The first step towards improving your content’s readability involves analyzing it using the Flesch-Kincaid reading ease test, which analyzes factors such as sentence complexity and word length to determine the education level at which most people would understand a given piece of content. Many experts suggest that content would ideally have a reading ease score of around 60 (an eighth-grade reading level) to be understood by most people. This may seem shocking at first, but it’s important to remember that writing at this level doesn’t necessarily mean you’ll need to “dumb down” your content or restrict yourself from diving into a topic in-depth.
Take for example this study, which not only points out that 50 percent of Americans already read at an eighth grade level or below, but also shows that famous writers like Jane Austen and Ernest Hemingway actually wrote at well below a sixth-grade level. More “difficult” writers like David Foster Wallace and Leo Tolstoy wrote just above an eighth-grade reading level. In other words, aiming for an eighth grade reading level doesn’t necessarily limit your possibilities; instead, it only opens up the door for more readers to access your content.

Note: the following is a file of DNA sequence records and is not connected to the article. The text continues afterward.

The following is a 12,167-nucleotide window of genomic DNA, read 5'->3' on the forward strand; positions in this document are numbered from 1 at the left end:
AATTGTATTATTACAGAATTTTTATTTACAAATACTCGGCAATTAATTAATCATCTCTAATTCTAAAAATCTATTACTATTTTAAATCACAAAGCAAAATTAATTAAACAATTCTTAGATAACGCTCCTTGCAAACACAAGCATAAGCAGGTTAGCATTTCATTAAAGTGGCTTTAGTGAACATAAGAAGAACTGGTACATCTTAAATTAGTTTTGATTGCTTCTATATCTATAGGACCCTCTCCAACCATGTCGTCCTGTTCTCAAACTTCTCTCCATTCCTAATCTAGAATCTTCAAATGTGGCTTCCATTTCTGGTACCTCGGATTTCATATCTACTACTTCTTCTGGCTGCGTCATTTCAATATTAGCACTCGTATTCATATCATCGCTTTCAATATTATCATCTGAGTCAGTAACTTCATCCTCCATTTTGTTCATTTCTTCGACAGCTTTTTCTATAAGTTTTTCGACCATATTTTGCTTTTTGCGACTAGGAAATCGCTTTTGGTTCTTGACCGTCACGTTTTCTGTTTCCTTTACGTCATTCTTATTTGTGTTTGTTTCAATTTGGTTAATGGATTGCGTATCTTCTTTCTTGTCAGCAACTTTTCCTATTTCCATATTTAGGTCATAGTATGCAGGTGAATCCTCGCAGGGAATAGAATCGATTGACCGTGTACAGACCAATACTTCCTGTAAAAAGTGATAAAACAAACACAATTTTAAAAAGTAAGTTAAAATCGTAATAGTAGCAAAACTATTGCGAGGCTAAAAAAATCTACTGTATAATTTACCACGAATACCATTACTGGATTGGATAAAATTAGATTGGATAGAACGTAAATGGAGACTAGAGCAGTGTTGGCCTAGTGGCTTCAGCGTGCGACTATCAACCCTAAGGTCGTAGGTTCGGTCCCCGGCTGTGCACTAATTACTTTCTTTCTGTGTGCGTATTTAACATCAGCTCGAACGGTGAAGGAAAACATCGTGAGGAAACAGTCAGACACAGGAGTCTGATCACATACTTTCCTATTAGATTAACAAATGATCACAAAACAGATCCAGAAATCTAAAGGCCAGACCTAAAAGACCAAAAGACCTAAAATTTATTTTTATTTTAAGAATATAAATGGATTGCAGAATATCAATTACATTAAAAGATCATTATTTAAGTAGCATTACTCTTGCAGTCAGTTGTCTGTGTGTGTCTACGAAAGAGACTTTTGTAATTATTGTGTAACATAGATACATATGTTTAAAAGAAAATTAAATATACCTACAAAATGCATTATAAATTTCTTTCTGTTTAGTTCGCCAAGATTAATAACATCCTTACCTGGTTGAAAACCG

How to Improve Reading Ease
To achieve a more effective reading ease level, consider these factors:
- Word Length – After writing your first draft, consider eliminating your longest words or replacing them with simpler synonyms. While you may be proud of your extensive and flowery vocabulary, some evidence suggests that overuse of longer words can actually cause readers to perceive your content as less intelligent.